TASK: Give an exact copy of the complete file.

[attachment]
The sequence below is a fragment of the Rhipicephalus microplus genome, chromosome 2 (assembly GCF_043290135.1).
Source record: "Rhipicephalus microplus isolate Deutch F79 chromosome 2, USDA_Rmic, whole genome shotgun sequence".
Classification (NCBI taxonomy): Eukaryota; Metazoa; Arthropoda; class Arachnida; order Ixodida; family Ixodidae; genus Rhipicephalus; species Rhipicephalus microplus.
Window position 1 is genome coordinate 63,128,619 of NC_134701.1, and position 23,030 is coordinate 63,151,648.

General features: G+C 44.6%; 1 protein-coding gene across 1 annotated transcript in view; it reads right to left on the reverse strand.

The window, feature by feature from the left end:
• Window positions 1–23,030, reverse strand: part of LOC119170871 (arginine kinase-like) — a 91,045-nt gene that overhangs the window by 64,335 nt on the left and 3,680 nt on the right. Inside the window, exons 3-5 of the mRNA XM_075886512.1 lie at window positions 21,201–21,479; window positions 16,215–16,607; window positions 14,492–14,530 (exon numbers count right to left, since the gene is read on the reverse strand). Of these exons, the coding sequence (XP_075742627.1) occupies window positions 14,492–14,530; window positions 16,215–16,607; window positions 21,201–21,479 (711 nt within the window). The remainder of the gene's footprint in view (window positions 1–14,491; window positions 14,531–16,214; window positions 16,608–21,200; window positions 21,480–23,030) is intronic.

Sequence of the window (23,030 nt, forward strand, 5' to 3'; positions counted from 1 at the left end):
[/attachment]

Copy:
The sequence below is a fragment of the Rhipicephalus microplus genome, chromosome 2 (assembly GCF_043290135.1).
Source record: "Rhipicephalus microplus isolate Deutch F79 chromosome 2, USDA_Rmic, whole genome shotgun sequence".
Classification (NCBI taxonomy): Eukaryota; Metazoa; Arthropoda; class Arachnida; order Ixodida; family Ixodidae; genus Rhipicephalus; species Rhipicephalus microplus.
Window position 1 is genome coordinate 63,128,619 of NC_134701.1, and position 23,030 is coordinate 63,151,648.

General features: G+C 44.6%; 1 protein-coding gene across 1 annotated transcript in view; it reads right to left on the reverse strand.

The window, feature by feature from the left end:
• Window positions 1–23,030, reverse strand: part of LOC119170871 (arginine kinase-like) — a 91,045-nt gene that overhangs the window by 64,335 nt on the left and 3,680 nt on the right. Inside the window, exons 3-5 of the mRNA XM_075886512.1 lie at window positions 21,201–21,479; window positions 16,215–16,607; window positions 14,492–14,530 (exon numbers count right to left, since the gene is read on the reverse strand). Of these exons, the coding sequence (XP_075742627.1) occupies window positions 14,492–14,530; window positions 16,215–16,607; window positions 21,201–21,479 (711 nt within the window). The remainder of the gene's footprint in view (window positions 1–14,491; window positions 14,531–16,214; window positions 16,608–21,200; window positions 21,480–23,030) is intronic.

Sequence of the window (23,030 nt, forward strand, 5' to 3'; positions counted from 1 at the left end):